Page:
Art production specialists take over the most visually pleasant part of the project. These people can have different competencies, which are usually divided into two domains: 2D and 3D. At this points artists create rough sketches of the characters, setting, objects, work with shading, gradients, animations, lighting, background, etc. 2D artists work in Adobe Photoshop, while 3D designers use Maya, Max, and/or Blender.

Game developers are responsible for codebase in general. However, it is a much complex discipline, and it often requires extended skillset. Development embraces AI, sound, physics, graphics, UI, gameplay, scripting. The crucial field is physics – the part where software engineers face the work with game engines – frameworks for game development that include renderer, physic engine, as well as elements for sound, scripting, animation, scene graph, AI, networking, memory management, threading, localization. Game engines make the development faster and easier by means of reusing the ready-made elements for creating different products. Game development follows Agile software development methodology. Waterfall model does not suit here since games require an extensive work with a constantly growing feature set, which during the process can be modified. Agile, or even Scrum, helps to make the work evolutionary and avoid huge defects.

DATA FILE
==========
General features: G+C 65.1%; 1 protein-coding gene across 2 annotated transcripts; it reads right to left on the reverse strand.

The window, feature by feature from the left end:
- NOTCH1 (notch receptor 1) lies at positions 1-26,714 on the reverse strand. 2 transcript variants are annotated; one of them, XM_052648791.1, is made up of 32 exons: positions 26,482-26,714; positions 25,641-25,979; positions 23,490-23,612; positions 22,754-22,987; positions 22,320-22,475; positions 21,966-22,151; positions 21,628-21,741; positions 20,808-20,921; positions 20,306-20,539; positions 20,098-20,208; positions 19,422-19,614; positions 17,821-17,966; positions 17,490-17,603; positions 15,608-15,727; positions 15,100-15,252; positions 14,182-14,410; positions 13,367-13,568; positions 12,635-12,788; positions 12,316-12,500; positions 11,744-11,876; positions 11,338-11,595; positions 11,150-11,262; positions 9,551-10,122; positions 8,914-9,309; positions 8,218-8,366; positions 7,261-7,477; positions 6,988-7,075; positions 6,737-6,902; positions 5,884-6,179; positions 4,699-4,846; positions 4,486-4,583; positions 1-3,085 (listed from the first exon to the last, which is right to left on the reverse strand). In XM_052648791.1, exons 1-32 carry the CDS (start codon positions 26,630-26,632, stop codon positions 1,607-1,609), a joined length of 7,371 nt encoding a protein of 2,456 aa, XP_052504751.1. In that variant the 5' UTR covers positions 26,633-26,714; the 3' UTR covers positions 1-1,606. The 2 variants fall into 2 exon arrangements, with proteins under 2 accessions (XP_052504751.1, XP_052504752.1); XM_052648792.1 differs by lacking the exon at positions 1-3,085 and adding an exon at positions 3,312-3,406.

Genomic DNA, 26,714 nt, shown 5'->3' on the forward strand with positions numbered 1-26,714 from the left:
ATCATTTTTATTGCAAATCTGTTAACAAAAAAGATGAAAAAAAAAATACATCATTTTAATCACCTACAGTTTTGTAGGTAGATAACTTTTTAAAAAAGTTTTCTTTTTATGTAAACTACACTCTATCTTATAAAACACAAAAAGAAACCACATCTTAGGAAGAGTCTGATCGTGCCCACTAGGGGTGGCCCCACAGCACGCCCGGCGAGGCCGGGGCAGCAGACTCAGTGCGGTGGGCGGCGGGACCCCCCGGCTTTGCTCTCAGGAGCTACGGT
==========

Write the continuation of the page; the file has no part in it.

Quality assurance involves two aspects: correctness and entertainment. Testing sets the following objectives: checking the product for possible bugs, glitches, missing features, as well as checking if it’s possible to be stuck in the game, if the game is too hard/too easy, if it runs correctly on the platform. Software testing is indispensable as bugs often crush the game, which influences its marketability.


Upon release maintenance begins. It encounters bug fixing and updates. The development team supports any video games (on consoles, PC, mobile) via downloadable patches. Developers usually wait for a certain period of time for bug reports to produce the most effective and complete patch.

The team’s goal is to make the game as good as possible to provide their customers with quality-assured product. This influences the sales and popularity of the game which brings money and success to the industry.

Final words

Every thing above shows the most typical way of creating video games. But of course, game development is not standardized. It all depends on requirements or on concept. For instance, lots of games do not need a 3D artist, or scriptwriter, or do not employ AI. Truly amusing games usually require a lot of efforts and time, nevertheless they are not always profitable. Whether it is an indie or commercial game, it still needs marketing (e.g. localization, demos, etc.) or placing them on distribution platforms as Steam. Anyway, games today are the way to relax, hang out with friends for gamers and source of income for game developers. As long as devices become more and more accessible, games will become only more popular and income-generating.